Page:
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Creating a custom php.ini file

Last updated: December 18, 2007
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You may want to use a custom php.ini file in order to change some of the host defaults.  If you copy the default host file, make changes, and then put it in your webspace, you may not know if your host makes further changes to the default file which could cause your file to be out-of-date.  A good solution is the following script, which you can execute manually or kick-off with cron each night.  The script reads the host default file, makes your changes, and writes it to your directory.  Now you can always have the current host default php.ini file with your changes made.

Note 1 - When making a custom php.ini file you must include all the parameters.  If you just make an abreviated file of just what you want to change then all other parameters will revert to the php defaults.  This means you would not have other changes that have been made by your host.  Just one more reason it is good to use this script to customize, starting with the current host file.

Note 2 - You may have to change the file/directory paths in the examples below to match your hosting environment.

You can download this script as a .txt file.  Remember to rename the file as a .php file.

- - Start Script Here - -
<?php
// Put all the php.ini parameters you want to change below. One per line.
// Follow the example format $parm[] = "parameter = value";
$parm[] = "register_globals = Off";
$parm[] = "session.use_trans_sid = 0";
// full unix path - location of the default php.ini file at your host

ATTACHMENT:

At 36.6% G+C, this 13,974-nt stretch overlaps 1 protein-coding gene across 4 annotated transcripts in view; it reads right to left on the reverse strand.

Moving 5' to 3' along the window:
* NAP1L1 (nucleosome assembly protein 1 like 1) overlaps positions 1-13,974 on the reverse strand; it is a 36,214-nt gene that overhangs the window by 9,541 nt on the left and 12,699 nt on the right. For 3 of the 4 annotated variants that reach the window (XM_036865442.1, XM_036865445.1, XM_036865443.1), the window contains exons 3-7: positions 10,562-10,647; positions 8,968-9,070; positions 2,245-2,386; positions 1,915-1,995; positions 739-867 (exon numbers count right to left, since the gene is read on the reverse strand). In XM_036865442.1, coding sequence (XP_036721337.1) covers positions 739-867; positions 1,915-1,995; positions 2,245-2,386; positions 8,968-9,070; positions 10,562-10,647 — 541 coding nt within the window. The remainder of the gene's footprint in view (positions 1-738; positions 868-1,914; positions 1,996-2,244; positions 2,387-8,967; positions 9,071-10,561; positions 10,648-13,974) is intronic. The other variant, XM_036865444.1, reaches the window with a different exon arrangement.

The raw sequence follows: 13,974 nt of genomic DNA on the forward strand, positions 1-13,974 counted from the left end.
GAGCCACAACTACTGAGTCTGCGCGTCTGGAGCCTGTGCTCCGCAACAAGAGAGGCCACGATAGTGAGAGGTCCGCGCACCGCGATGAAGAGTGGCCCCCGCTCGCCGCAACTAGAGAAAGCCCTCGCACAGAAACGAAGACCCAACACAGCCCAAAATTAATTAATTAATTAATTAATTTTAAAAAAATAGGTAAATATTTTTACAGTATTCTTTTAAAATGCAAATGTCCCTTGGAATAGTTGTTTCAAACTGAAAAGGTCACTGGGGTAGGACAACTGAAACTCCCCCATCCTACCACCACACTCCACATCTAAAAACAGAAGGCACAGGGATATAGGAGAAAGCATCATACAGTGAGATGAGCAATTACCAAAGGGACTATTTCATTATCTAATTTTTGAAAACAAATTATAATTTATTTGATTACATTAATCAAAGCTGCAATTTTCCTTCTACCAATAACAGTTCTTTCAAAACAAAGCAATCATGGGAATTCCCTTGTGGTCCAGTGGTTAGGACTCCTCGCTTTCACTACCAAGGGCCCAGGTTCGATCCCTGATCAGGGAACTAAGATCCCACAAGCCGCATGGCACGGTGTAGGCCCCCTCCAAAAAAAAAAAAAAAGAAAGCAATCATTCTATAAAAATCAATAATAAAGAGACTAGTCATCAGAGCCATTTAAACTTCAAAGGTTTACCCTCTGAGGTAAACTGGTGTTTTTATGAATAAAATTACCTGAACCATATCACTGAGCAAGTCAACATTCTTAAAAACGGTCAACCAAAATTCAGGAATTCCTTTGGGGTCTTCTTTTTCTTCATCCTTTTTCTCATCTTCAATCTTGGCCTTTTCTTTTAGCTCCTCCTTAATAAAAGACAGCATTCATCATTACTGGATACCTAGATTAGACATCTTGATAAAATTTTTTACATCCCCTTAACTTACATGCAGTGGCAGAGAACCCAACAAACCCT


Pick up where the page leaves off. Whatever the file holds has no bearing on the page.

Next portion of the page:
// you can determine the location of the default file using phpinfo()
$defaultPath "/usr/local/lib/php.ini"
// full unix path - location where you want your custom php.ini file
$customPath "/home/user/public_html/php.ini";
// nothing should change below this line.
if (file_exists($defaultPath)) {
  
$contents file_get_contents($defaultPath); 
  
$contents .= "\n\n; USER MODIFIED PARAMETERS FOLLOW\n\n";  
  foreach (
$parm as $value$contents .= $value " \n";
  if (
file_put_contents($customPath,$contents)) {
    if (
chmod($customPath,0600)) $message "The php.ini file has been modified and copied";
      else 
$message "Processing error - php.ini chmod failed";
  } else {
    
$message "Processing error - php.ini write failed";
  }
} else {
  
$message "Processing error - php.ini file not found";
}
echo 
$message;
?> 

- - End Script Here - -

You may want to change other things in php.ini as well.  You can do this by repeating the $parm[] statement for as many changes as you wish to make.

For example you may want to use your own temp directory for session files.  To do this add the following line:
$parm[] = "session.save_path = /home/user/temp";   // user specified temp session file directory
Note the sessions directory is above the public directory for added security.

You may want to use your own temp upload directory for improved security.  To do this add the following line:
$parm[] = "upload_tmp_dir = /home/user/temp";   // user specified temp upload directory
Note the uploads directory is above the public directory for added security.

If you want to change the maximum file upload size to something larger than 2MB, add the following:
$parm[] = "upload_max_filesize = 4M";   // user specified max file upload size

And if you want to go larger than 8MB, also add the folowing:
$parm[] = "post_max_size = 10M";   // user specified post max size
The above script does a chmod 600 on the custom php.ini file which should adequately protect it from prying eyes.
An alterative to using a custom php.ini file is to use the php function ini_set() in your scripts to modify the default php parameter values.  This is probably the best solution for custom scripts, but not practical if you use applications which you do not know how to modify.

This function is documented here.  Note that you can only change the php parameters listed as Changeable - PHP_INI_ALL (as shown here) using this method.
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